Solidify this language practice by turning the comprehension discussion after reading into a shared writing experience. Have each student choose one idea or thought about the book. Before sharing with the group, allow students to say their idea in a complete sentence to their partner to rehearse, which is important for language learners. Encourage students to use the new vocabulary words and share as detailed a sentence as they can.

As each student shares their sentence out loud, you may choose to take a quick moment to talk about different ways to express an idea in English. For example, if a student shares “The house of the boy is big” you can introduce possessives in English and offer the suggestion “The boy’s house is big.” It is important that you are not correcting students, but rather guiding them to other possibilities for sentence structures to express the same idea. If students feel that you are correcting them, it will seriously inhibit them from taking risks and trying to use more complicated vocabulary and sentences. Allow the students to choose if or how they would like to reword or lengthen their sentences, and then write the student’s sentence onto a piece of chart paper. Doing the writing of the sentences for the students provides a scaffold for all of their attention to be focused on the language.

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Shared Reading

What about fluency? The text, or sentences, created by the students during the share writing on chart paper can be an excellent source for shared reading. You can end the lesson, or begin the next day’s lesson, with a choral read and rereading opportunities. Students are invested in this text because it was created with their ideas. If you guided an effective language discussion as students created their sentences, the resulting text should be just outside of the students’ productive language parameters. This group read will take only a few short minutes but will have a big impact.

PASS fits into a balanced literacy classroom and can be used in pieces or in its entirety. Supporting students’ language development is key to English learners’ success during reading instruction.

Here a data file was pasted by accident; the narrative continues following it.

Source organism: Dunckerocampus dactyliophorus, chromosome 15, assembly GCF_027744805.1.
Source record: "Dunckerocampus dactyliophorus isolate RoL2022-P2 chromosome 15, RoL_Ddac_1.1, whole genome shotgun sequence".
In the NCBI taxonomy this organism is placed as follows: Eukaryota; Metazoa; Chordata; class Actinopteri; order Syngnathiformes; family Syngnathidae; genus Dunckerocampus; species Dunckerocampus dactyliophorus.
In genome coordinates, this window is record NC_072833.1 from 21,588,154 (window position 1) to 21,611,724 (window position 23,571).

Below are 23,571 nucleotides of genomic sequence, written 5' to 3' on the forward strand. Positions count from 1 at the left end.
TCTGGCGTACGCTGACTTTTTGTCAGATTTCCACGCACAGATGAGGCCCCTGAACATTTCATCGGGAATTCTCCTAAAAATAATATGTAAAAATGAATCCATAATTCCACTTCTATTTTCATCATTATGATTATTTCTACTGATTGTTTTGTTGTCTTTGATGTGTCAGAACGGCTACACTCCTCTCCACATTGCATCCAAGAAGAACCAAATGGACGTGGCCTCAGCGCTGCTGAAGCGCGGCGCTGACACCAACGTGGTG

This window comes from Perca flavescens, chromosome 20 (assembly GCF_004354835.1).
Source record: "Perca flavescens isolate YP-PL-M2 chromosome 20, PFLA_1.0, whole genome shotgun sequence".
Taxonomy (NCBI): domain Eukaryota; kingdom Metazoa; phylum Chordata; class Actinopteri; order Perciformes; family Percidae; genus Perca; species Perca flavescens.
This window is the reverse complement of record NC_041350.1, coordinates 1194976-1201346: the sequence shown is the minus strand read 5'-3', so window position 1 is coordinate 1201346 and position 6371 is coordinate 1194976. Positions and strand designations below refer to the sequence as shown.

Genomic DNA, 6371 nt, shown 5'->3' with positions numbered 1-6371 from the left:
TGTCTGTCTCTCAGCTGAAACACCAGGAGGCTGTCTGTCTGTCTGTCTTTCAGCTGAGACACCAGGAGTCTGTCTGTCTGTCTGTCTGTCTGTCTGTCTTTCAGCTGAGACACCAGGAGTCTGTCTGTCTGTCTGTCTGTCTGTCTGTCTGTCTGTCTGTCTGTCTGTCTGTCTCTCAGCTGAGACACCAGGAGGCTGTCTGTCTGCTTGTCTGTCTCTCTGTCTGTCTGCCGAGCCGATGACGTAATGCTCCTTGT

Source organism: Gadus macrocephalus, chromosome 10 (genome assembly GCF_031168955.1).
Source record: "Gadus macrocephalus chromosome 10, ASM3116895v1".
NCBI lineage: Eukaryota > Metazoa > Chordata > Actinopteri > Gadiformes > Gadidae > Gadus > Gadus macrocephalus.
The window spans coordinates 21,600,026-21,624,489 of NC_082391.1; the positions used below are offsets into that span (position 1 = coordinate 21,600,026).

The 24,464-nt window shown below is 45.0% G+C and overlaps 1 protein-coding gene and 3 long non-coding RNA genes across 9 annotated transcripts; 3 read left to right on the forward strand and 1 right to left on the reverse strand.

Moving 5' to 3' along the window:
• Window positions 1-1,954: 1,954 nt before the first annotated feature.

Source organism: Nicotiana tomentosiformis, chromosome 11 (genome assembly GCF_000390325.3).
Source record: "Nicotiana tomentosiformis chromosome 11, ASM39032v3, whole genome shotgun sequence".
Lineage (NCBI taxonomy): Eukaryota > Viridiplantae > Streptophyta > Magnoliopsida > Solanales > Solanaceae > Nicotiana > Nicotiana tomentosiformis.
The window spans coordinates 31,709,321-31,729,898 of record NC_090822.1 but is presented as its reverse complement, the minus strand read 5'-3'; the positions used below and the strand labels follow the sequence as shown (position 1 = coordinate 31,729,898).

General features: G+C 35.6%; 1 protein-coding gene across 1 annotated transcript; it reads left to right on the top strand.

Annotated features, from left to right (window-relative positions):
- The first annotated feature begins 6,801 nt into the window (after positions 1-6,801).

Shannon Croston works with P–5 teachers as a literacy coach at the American School of Guatemala. She draws on 11 years of teaching experience in Georgia, Connecticut, and Washington, now focusing on English learners in an international setting.

Powerful Stories

blog-Sonia NazarioThe following post is excerpted from an article by Phil Johnson published in The Council Chronicle (November 2014.)

Speaking to a high school class in Chicago, author Sonia Nazario was approached by a young African American girl. The student had read Enrique’s Journey, a national bestseller drawn from Nazario’s Pulitzer Prize-winning series on a young man’s treacherous expedition from Honduras to the United States in search of his mother. The book, the girl said, made her realize how similar her Latino classmates’ history is to her own.

“We’re so separate, Black and Latino,” the girl said of her school. “But I read this book and I thought about how my grandmother came north during the Great Migration and left my mother behind. I get this. I have a bridge now to relate to my classmates. . . .”

Nazario believes 90 percent of good writing starts with a strong idea. While she considers herself a natural reporter, she rewrote Enrique’s Journey 12 times. She believes teachers
must dissuade students from believing writing is always easy. Like any worthwhile pursuit, she said, good writing [can be] difficult.

“You build a house one great brick at a time,” Nazario said. “I work to make my writing as clear and simple as possible. If you have powerful scenes and powerful details in the narrative, you can take readers on a powerful ride. Sometimes the most powerful stories are simply told. . . .”

While visiting colleges, Nazario is both exhilarated and terrified when first-year students say her book is the first they ever read cover to cover. She views literacy as a top priority for the immigrant population. . . .

“Immigrant children or the children of immigrants are the fastest growing demographic K–12,” Nazario said. “These kids are the future workforce of this country. Nearly half of Latino students drop out of high school. That is the highest percentage of any ethnic group. Succeeding with literacy is critical, and we are obviously failing.”

When teaching Enrique’s Journey, Nazario encourages teachers to use the text to foster critical discussion. . . . “Always remember,” Nazario says, “one of our first instincts should be compassion, to try to put ourselves in other peoples’ shoes. It does not mean we always agree with their choices, but before you judge you should try to see things through their eyes. We have to be open to being transported to different places with an open heart.”

Sonia Nazario was a keynote speaker at the 2014 NCTE Convention in Washington, DC.